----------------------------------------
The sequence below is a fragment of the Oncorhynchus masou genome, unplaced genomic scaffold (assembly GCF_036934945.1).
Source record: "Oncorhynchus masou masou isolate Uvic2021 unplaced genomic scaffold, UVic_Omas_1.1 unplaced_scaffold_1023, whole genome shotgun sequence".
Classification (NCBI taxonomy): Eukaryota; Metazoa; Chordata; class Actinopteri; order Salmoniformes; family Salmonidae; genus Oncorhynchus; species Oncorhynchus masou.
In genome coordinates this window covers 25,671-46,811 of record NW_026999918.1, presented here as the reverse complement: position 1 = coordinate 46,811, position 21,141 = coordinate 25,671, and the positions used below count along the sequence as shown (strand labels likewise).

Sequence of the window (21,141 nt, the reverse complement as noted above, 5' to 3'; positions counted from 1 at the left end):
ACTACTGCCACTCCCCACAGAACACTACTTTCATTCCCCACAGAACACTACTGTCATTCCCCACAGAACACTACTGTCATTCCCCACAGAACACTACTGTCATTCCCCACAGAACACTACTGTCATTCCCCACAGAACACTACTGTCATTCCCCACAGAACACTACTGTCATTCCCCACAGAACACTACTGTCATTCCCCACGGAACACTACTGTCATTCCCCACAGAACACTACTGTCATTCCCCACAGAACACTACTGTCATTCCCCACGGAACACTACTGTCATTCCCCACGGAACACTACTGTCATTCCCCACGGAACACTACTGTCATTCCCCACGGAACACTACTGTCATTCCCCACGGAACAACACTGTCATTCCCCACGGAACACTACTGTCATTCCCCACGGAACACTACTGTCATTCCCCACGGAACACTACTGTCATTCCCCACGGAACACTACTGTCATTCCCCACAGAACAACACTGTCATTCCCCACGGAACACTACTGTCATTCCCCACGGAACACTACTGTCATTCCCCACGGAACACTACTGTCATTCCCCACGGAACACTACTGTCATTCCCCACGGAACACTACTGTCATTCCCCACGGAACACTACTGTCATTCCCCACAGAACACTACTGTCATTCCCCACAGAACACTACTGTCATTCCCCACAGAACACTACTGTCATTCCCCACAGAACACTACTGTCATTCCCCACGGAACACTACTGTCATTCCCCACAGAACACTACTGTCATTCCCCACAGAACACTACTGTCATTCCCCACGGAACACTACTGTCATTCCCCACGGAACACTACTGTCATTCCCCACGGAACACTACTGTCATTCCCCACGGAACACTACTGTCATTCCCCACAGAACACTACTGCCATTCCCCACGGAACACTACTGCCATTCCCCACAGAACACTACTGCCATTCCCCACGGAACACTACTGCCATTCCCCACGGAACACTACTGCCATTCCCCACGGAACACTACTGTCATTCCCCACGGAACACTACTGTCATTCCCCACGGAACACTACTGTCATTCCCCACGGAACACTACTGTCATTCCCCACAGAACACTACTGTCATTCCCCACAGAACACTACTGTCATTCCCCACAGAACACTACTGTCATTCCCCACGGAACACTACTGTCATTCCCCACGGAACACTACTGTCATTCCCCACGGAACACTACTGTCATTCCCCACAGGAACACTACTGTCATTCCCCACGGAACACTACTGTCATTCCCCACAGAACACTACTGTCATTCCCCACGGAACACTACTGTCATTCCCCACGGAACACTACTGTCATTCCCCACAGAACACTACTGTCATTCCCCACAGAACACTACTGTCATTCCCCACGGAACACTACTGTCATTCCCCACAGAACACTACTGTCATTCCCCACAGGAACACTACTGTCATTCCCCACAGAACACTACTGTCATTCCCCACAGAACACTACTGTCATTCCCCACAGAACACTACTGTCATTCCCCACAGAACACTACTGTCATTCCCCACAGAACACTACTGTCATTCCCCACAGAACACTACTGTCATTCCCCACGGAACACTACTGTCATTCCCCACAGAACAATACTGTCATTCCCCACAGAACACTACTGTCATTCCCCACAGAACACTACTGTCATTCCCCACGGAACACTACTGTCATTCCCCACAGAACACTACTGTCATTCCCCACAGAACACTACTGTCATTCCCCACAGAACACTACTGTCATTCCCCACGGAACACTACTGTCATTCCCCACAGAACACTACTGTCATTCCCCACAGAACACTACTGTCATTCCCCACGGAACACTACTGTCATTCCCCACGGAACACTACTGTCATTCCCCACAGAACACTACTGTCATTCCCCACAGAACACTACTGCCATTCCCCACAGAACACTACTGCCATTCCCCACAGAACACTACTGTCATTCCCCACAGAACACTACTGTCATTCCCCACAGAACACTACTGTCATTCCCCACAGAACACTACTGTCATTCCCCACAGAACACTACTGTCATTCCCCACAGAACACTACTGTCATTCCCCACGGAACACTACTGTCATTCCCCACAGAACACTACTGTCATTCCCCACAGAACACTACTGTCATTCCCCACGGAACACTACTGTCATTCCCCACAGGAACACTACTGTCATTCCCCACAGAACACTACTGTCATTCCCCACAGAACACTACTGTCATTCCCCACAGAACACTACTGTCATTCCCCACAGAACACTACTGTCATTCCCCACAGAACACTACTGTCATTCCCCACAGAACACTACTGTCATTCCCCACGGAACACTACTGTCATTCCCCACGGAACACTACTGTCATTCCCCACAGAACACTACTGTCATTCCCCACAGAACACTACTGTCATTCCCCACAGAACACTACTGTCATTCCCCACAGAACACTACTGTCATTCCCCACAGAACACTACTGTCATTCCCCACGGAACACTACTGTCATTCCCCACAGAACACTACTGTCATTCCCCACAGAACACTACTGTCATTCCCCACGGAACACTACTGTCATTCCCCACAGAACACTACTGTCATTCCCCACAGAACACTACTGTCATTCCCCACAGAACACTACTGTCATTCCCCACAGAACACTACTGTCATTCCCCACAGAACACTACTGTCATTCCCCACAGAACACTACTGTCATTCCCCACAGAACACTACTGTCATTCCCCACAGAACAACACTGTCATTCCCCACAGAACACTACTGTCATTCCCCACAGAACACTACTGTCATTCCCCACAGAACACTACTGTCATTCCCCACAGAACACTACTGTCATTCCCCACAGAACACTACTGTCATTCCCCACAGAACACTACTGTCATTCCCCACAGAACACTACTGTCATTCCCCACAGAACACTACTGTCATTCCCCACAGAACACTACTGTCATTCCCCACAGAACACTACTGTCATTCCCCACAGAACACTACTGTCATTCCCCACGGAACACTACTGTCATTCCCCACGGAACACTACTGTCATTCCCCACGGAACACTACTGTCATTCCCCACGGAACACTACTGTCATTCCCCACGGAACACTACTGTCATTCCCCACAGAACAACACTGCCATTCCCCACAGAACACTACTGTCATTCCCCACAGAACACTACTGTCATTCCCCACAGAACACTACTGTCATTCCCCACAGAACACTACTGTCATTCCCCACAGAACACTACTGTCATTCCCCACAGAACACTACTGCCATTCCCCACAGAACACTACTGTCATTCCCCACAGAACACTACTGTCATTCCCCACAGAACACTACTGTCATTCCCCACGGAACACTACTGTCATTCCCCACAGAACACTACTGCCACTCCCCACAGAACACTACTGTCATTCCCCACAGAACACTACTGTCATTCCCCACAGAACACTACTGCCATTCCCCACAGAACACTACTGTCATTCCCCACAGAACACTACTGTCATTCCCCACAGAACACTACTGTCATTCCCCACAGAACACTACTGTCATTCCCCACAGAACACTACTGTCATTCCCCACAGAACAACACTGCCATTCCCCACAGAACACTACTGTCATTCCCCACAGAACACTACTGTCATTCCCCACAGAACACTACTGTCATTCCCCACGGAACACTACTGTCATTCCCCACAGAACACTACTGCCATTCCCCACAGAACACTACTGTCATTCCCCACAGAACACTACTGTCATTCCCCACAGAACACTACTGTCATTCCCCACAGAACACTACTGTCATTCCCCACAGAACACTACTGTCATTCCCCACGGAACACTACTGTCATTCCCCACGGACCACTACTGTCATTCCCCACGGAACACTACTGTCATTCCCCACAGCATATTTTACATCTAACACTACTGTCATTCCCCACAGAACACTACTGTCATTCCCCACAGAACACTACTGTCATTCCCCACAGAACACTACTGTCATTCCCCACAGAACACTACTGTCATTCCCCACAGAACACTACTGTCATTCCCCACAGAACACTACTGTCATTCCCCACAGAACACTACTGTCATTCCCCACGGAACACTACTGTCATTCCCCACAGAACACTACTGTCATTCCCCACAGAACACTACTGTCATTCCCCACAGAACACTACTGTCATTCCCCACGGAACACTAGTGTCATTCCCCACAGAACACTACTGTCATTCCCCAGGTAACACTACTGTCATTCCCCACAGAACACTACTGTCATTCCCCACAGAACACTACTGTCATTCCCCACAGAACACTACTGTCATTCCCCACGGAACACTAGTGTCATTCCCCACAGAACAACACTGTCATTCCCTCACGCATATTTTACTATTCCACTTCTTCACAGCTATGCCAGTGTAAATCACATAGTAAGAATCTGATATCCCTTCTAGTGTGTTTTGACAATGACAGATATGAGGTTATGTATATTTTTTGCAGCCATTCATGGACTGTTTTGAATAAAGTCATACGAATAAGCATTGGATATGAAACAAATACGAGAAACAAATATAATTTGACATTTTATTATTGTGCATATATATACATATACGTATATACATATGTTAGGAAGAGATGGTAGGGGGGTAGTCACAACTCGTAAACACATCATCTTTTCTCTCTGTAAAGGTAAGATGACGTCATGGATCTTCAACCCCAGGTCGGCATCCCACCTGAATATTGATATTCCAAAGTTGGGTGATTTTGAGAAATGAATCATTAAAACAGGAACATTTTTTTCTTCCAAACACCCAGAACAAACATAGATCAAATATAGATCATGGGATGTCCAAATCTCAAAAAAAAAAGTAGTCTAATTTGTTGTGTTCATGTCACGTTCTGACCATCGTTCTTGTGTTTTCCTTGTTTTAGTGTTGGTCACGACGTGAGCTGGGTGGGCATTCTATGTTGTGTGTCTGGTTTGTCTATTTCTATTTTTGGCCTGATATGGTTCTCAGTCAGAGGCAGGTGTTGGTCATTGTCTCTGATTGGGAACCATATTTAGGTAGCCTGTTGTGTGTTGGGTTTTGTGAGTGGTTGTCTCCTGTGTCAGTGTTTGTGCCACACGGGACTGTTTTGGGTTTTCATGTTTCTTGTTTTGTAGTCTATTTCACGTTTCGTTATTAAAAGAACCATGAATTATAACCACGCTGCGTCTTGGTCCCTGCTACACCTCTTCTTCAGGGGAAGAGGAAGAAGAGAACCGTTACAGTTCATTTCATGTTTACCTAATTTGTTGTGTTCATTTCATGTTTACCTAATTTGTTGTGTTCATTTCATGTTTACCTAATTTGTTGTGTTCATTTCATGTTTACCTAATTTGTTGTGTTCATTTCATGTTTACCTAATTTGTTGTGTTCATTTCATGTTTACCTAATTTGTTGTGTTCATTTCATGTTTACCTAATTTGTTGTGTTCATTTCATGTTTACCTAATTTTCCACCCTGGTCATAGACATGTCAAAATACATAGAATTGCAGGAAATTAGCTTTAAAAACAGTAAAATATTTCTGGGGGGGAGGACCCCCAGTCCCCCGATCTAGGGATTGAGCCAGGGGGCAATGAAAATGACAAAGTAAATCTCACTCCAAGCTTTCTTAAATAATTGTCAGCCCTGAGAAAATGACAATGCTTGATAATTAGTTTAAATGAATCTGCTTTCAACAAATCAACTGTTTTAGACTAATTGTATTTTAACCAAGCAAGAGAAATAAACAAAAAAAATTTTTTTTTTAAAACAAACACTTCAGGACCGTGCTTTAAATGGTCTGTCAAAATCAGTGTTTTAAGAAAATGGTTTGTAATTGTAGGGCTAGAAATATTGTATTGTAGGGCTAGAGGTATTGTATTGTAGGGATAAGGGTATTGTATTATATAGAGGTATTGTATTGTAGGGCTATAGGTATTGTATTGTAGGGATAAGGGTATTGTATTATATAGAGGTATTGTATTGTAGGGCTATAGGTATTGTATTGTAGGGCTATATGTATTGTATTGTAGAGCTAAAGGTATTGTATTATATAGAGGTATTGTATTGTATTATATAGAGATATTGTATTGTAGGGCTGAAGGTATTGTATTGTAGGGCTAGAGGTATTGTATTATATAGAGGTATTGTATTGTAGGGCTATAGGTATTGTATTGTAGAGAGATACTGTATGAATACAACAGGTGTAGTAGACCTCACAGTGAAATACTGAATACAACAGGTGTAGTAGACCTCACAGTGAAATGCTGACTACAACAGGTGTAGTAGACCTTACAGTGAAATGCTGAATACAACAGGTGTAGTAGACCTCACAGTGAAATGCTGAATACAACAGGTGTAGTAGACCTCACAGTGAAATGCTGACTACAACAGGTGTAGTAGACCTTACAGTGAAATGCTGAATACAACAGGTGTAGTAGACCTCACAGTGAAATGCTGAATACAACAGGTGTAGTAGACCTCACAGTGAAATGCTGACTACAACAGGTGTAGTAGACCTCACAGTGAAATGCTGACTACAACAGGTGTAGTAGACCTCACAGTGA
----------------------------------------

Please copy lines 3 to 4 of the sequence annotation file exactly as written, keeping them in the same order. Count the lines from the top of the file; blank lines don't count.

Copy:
Classification (NCBI taxonomy): Eukaryota; Metazoa; Chordata; class Actinopteri; order Salmoniformes; family Salmonidae; genus Oncorhynchus; species Oncorhynchus masou.
In genome coordinates this window covers 25,671-46,811 of record NW_026999918.1, presented here as the reverse complement: position 1 = coordinate 46,811, position 21,141 = coordinate 25,671, and the positions used below count along the sequence as shown (strand labels likewise).